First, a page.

Piero Basso
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  • New York Film Academy Partners with the 2021 FOLCS – International Short Film Competition

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    New York Film Academy (NYFA) is excited to announce another year of partnership with the Forum on Life, Culture and Society (FOLCS) International Short Film Competition in a five-day virtual event, culminating in an Awards Night on April 8, 2021.

    FOLCS is a non-profit organization that houses culturally relevant conversation topics, providing a unique and enriching experience for audience goers that speaks to the moment with captivating conversations from special guests across multiple industries. NYFA has been a co-host on the FOLCS series of events for the last three years.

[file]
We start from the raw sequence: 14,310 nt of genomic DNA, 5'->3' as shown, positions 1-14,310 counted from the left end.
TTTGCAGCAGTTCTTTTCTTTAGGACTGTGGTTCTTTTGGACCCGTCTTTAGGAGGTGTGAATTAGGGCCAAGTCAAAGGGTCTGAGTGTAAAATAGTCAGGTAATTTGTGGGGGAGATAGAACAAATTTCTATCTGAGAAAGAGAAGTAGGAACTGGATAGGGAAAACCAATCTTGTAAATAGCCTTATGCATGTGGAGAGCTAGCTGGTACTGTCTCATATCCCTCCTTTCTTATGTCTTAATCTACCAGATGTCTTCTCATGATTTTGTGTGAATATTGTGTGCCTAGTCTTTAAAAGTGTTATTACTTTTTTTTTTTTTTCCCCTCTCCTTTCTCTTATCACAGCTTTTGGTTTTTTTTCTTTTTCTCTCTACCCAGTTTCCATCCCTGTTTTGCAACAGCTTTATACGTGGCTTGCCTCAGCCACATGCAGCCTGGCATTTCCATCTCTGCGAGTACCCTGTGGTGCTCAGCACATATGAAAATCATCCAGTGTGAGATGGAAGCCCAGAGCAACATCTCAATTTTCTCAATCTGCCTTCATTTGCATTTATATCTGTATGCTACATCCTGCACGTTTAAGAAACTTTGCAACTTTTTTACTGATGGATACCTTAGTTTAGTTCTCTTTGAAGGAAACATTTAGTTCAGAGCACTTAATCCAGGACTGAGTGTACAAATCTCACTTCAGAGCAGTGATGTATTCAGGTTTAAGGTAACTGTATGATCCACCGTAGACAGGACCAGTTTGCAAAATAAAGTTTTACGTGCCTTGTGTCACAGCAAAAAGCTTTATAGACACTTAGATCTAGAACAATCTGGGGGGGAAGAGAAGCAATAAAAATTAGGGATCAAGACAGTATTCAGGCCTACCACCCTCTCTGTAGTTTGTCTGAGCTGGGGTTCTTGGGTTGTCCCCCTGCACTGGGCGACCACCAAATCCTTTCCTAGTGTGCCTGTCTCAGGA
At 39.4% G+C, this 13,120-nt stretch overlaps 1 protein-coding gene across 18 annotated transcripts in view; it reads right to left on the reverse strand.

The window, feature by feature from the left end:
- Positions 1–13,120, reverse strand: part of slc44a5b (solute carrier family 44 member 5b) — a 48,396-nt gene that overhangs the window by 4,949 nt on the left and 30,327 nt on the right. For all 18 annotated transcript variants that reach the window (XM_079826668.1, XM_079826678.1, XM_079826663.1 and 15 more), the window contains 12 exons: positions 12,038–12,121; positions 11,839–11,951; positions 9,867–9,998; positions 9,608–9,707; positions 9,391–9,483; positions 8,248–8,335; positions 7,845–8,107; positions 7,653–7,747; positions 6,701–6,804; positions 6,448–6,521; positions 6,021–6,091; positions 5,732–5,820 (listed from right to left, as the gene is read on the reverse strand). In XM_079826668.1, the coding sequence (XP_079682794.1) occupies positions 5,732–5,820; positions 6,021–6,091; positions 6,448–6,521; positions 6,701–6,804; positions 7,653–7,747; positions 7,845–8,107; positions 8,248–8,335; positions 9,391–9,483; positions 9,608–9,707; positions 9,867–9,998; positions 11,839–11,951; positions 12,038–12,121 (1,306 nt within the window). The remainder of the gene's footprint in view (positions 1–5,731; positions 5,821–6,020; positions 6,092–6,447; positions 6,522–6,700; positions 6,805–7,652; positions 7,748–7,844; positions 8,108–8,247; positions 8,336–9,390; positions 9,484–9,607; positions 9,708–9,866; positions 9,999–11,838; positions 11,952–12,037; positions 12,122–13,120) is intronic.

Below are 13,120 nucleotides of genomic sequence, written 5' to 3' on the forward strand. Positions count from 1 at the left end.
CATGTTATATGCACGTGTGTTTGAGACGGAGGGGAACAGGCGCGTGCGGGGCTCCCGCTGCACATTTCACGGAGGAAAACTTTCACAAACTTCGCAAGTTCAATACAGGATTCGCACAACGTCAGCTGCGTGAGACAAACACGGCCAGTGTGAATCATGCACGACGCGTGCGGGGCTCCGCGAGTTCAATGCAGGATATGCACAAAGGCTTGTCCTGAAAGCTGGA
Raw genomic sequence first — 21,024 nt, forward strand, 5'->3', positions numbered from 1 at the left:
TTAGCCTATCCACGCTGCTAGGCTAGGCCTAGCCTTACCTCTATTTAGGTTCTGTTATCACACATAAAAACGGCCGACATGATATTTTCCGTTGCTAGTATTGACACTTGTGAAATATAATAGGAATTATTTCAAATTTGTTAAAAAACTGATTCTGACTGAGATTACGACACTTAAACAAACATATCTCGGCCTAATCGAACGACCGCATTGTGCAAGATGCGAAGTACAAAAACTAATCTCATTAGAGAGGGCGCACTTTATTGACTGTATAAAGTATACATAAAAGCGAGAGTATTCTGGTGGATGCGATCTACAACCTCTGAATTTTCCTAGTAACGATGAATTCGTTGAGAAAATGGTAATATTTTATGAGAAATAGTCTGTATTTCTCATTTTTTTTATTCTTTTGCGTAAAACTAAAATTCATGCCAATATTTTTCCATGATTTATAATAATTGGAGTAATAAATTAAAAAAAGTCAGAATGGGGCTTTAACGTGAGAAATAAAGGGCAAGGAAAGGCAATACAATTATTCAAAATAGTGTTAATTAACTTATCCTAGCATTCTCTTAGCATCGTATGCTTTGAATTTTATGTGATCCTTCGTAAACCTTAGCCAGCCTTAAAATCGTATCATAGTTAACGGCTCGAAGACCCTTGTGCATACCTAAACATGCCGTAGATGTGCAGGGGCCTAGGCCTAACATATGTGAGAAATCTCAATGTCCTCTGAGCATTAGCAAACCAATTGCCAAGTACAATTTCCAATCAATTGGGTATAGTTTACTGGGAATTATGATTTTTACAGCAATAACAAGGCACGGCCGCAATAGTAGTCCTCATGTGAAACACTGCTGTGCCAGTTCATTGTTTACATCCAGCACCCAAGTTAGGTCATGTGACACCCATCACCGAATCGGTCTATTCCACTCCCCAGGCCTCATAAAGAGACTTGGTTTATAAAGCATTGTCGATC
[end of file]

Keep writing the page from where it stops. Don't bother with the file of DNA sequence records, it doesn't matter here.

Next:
The annual FOLCS – International Short Film Competition (F-ISFC) is a special event that showcases short films that explore themes of justice, human rights, and the law by emerging filmmakers from all over the world. Due to the COVID-19 pandemic, for the very first time, FOLCS, in partnership with NYFA, will be virtually hosting its annual short film competition, allowing viewers to screen all of the finalist entries over the course of five days starting April 5, 2021.  

    Finalist films for the FOLCS – International Short Film Competition

    This year’s official film selections include titles from Iran, Uzbekistan, Turkey, Malaysia, and the United States, giving entrants the opportunity to have their films shown to a wide audience and films viewed by distinguished professionals including renowned filmmakers, actors, writers, and journalists. Previous F-ISFC judges from NYFA include Cinematography Chair Piero Basso, Screenwriting Chair Randall Dottin, Filmmaking Chair Andrea Swift, and Filmmaking instructor Jonathan Whittaker.

    Actor William Fichtner